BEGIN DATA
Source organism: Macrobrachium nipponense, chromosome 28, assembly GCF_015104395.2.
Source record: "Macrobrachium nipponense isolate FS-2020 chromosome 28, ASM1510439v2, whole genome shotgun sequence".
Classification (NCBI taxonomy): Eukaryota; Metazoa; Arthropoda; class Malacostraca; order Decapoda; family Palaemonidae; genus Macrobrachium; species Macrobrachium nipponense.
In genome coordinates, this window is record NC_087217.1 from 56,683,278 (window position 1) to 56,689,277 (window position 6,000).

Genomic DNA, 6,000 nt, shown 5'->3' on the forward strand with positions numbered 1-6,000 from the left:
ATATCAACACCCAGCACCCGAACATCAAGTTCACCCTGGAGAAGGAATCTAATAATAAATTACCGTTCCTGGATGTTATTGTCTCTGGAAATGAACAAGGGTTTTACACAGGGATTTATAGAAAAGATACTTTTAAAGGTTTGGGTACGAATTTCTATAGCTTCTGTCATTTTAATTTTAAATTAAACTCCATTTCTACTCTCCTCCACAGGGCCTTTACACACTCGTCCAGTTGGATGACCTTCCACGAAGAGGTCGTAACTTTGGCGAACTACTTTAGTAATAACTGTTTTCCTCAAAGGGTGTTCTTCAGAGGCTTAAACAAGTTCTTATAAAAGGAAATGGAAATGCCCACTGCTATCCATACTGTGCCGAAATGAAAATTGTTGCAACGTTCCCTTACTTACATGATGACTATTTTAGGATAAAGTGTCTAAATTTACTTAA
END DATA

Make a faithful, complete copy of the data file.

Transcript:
Source organism: Macrobrachium nipponense, chromosome 28, assembly GCF_015104395.2.
Source record: "Macrobrachium nipponense isolate FS-2020 chromosome 28, ASM1510439v2, whole genome shotgun sequence".
Classification (NCBI taxonomy): Eukaryota; Metazoa; Arthropoda; class Malacostraca; order Decapoda; family Palaemonidae; genus Macrobrachium; species Macrobrachium nipponense.
In genome coordinates, this window is record NC_087217.1 from 56,683,278 (window position 1) to 56,689,277 (window position 6,000).

Genomic DNA, 6,000 nt, shown 5'->3' on the forward strand with positions numbered 1-6,000 from the left:
ATATCAACACCCAGCACCCGAACATCAAGTTCACCCTGGAGAAGGAATCTAATAATAAATTACCGTTCCTGGATGTTATTGTCTCTGGAAATGAACAAGGGTTTTACACAGGGATTTATAGAAAAGATACTTTTAAAGGTTTGGGTACGAATTTCTATAGCTTCTGTCATTTTAATTTTAAATTAAACTCCATTTCTACTCTCCTCCACAGGGCCTTTACACACTCGTCCAGTTGGATGACCTTCCACGAAGAGGTCGTAACTTTGGCGAACTACTTTAGTAATAACTGTTTTCCTCAAAGGGTGTTCTTCAGAGGCTTAAACAAGTTCTTATAAAAGGAAATGGAAATGCCCACTGCTATCCATACTGTGCCGAAATGAAAATTGTTGCAACGTTCCCTTACTTACATGATGACTATTTTAGGATAAAGTGTCTAAATTTACTTAA